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Entourage: The Movie Blu-ray + DVD + Digital HD Review

Entourage (2015) movie poster Entourage

Theatrical Release: June 3, 2015 / Running Time: 104 Minutes / Rating: R

Director: Doug Ellin / Writers: Doug Ellin (characters, story & screenplay), Rob Weiss (story)

Cast: Kevin Connolly (Eric "E" Murphy), Adrian Grenier (Vincent Chase), Kevin Dillon (Johnny "Drama" Chase), Jerry Ferrara (Sal "Turtle" Assante), Jeremy Piven (Ari Gold), Emmanuelle Chriqui (Sloan), Perrey Reeves (Mrs. Ari), Rex Lee (Lloyd Lee), Debi Mazar (Shauna Roberts), Rhys Coiro (Billy Walsh), Constance Zimmer (Dana Gordon), Haley Joel Osment (Travis McCredle), Ronda Rousey (Ronda Rousey), Scott Mescudi (Allen), Alan Dale (John Ellis), Emily Ratajkowski (Emily Ratajkowski), Billy Bob Thornton (Larsen McCredle)

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"Entourage" was never quite beloved by critics and organizations that give awards, but the HBO series nonetheless made its way into the pop culture lexicon with its bold characters and fun catchphrases. Loosely based on the experiences of its executive producer Mark Wahlberg, the half-hour dramedy ran for eight seasons from 2004 to 2011.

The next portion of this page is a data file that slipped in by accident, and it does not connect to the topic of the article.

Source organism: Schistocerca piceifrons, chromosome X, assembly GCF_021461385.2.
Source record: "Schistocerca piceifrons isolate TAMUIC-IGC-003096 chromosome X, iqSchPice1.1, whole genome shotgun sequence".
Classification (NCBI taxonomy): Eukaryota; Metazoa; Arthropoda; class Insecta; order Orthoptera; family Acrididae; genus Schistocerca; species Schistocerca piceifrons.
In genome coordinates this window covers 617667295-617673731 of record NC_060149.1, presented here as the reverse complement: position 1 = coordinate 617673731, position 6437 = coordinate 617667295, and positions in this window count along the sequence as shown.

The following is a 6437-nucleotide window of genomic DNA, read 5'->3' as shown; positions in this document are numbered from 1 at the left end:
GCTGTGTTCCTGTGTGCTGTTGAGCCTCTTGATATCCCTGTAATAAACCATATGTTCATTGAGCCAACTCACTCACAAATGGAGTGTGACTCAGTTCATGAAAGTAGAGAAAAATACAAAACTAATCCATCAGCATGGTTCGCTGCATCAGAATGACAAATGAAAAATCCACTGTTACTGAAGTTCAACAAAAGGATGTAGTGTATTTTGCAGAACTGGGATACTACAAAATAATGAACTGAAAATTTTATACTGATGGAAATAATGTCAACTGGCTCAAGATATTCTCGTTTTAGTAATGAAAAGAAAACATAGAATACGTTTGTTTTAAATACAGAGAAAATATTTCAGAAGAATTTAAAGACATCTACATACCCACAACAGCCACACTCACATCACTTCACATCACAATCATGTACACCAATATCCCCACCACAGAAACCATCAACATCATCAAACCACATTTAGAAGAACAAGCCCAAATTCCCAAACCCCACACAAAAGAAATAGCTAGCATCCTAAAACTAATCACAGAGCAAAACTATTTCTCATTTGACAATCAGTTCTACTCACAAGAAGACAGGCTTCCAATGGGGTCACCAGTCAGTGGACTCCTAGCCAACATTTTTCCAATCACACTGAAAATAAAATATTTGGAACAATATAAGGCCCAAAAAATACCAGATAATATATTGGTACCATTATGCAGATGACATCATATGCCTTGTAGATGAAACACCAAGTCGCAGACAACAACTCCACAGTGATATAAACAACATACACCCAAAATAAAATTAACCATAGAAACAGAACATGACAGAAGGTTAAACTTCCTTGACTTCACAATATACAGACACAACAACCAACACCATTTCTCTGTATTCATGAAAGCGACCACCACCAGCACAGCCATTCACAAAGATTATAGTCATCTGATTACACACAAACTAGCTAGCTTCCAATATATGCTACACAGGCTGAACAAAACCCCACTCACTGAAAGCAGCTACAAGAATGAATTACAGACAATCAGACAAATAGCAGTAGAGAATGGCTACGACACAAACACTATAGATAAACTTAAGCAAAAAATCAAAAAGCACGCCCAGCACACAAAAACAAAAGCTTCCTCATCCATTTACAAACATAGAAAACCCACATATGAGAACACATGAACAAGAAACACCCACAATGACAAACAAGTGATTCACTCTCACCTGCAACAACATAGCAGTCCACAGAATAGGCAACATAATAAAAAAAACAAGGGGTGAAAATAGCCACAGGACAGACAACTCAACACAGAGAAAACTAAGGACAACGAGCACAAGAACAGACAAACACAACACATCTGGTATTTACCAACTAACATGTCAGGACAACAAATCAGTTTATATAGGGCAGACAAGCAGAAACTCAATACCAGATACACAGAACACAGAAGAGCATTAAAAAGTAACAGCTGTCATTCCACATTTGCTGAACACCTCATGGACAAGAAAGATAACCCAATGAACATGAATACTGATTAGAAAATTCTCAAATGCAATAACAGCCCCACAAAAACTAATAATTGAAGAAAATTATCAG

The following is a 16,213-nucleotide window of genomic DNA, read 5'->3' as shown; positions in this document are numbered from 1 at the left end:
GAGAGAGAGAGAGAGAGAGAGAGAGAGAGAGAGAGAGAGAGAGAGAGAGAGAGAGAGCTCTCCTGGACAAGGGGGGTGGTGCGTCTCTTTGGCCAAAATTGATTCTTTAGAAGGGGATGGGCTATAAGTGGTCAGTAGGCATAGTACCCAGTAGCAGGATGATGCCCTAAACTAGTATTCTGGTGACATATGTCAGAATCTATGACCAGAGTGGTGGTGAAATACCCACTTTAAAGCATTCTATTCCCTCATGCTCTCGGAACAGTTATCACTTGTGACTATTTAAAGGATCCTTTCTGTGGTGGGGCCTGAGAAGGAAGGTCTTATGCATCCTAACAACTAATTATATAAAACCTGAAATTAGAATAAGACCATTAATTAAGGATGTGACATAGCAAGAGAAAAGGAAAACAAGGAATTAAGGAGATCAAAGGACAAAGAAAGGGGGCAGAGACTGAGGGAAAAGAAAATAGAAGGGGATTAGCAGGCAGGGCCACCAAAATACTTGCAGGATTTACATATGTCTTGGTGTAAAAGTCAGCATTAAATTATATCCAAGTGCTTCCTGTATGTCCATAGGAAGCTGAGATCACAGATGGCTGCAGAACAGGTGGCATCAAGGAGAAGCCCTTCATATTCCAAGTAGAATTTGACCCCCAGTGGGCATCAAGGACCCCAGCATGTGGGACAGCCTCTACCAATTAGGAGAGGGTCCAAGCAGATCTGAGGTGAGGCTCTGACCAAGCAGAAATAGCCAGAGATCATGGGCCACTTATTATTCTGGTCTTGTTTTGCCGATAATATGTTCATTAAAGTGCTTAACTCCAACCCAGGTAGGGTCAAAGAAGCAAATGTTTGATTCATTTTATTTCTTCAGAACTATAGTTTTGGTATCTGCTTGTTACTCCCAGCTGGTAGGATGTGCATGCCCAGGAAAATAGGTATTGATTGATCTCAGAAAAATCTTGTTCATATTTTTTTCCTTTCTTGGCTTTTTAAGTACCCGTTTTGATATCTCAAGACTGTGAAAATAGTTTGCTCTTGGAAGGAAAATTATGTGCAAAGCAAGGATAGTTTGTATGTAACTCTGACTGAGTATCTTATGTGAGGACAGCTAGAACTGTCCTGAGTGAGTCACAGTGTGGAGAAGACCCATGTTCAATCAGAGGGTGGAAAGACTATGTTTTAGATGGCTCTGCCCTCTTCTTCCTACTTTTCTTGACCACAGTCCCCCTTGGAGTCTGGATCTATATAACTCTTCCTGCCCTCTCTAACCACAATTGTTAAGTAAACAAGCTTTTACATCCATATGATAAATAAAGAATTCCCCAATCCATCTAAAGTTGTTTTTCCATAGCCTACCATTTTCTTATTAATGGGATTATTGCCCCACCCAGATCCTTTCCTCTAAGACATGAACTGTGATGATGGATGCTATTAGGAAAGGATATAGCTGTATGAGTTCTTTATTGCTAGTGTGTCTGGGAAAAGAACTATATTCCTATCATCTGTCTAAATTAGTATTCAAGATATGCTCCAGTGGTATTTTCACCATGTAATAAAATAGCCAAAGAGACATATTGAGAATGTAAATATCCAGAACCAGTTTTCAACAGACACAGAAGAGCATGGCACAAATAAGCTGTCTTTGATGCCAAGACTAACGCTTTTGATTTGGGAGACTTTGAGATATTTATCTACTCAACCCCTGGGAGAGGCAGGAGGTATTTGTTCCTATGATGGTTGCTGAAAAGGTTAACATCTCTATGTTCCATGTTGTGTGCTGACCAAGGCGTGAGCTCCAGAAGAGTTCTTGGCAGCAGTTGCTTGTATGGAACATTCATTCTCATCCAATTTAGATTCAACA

It returned earlier this year in feature film form, something with precedent over at the network who revived "Sex and the City" as a global blockbuster but still kind of surprising for something that many considered middling and which rarely won awards since Jeremy Piven's mid-run three-peat in the Emmys' Supporting Actor in a Comedy category.